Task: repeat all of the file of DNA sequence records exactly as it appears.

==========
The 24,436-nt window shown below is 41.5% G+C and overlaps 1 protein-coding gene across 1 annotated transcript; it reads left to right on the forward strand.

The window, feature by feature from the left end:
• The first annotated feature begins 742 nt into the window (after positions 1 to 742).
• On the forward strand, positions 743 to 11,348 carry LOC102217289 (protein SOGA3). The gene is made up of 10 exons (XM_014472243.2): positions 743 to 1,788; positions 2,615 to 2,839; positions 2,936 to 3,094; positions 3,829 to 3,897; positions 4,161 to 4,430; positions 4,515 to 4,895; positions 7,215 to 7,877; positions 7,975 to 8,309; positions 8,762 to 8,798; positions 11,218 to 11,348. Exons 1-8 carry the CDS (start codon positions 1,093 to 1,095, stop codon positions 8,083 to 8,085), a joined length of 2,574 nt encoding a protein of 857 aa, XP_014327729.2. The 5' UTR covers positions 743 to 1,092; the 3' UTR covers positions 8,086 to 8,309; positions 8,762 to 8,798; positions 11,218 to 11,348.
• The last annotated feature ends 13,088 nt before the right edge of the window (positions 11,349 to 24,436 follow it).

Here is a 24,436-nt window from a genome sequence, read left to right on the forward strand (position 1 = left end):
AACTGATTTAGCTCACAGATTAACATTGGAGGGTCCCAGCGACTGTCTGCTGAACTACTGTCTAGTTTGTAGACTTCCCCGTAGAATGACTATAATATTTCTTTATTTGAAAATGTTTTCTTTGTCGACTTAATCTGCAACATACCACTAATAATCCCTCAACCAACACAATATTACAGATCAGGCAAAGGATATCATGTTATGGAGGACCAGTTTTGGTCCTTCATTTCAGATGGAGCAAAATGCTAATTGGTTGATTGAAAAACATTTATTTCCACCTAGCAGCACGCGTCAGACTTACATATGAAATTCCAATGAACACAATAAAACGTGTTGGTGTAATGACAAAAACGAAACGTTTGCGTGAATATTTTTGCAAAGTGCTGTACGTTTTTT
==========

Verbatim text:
The 24,436-nt window shown below is 41.5% G+C and overlaps 1 protein-coding gene across 1 annotated transcript; it reads left to right on the forward strand.

The window, feature by feature from the left end:
• The first annotated feature begins 742 nt into the window (after positions 1 to 742).
• On the forward strand, positions 743 to 11,348 carry LOC102217289 (protein SOGA3). The gene is made up of 10 exons (XM_014472243.2): positions 743 to 1,788; positions 2,615 to 2,839; positions 2,936 to 3,094; positions 3,829 to 3,897; positions 4,161 to 4,430; positions 4,515 to 4,895; positions 7,215 to 7,877; positions 7,975 to 8,309; positions 8,762 to 8,798; positions 11,218 to 11,348. Exons 1-8 carry the CDS (start codon positions 1,093 to 1,095, stop codon positions 8,083 to 8,085), a joined length of 2,574 nt encoding a protein of 857 aa, XP_014327729.2. The 5' UTR covers positions 743 to 1,092; the 3' UTR covers positions 8,086 to 8,309; positions 8,762 to 8,798; positions 11,218 to 11,348.
• The last annotated feature ends 13,088 nt before the right edge of the window (positions 11,349 to 24,436 follow it).

Here is a 24,436-nt window from a genome sequence, read left to right on the forward strand (position 1 = left end):
AACTGATTTAGCTCACAGATTAACATTGGAGGGTCCCAGCGACTGTCTGCTGAACTACTGTCTAGTTTGTAGACTTCCCCGTAGAATGACTATAATATTTCTTTATTTGAAAATGTTTTCTTTGTCGACTTAATCTGCAACATACCACTAATAATCCCTCAACCAACACAATATTACAGATCAGGCAAAGGATATCATGTTATGGAGGACCAGTTTTGGTCCTTCATTTCAGATGGAGCAAAATGCTAATTGGTTGATTGAAAAACATTTATTTCCACCTAGCAGCACGCGTCAGACTTACATATGAAATTCCAATGAACACAATAAAACGTGTTGGTGTAATGACAAAAACGAAACGTTTGCGTGAATATTTTTGCAAAGTGCTGTACGTTTTTT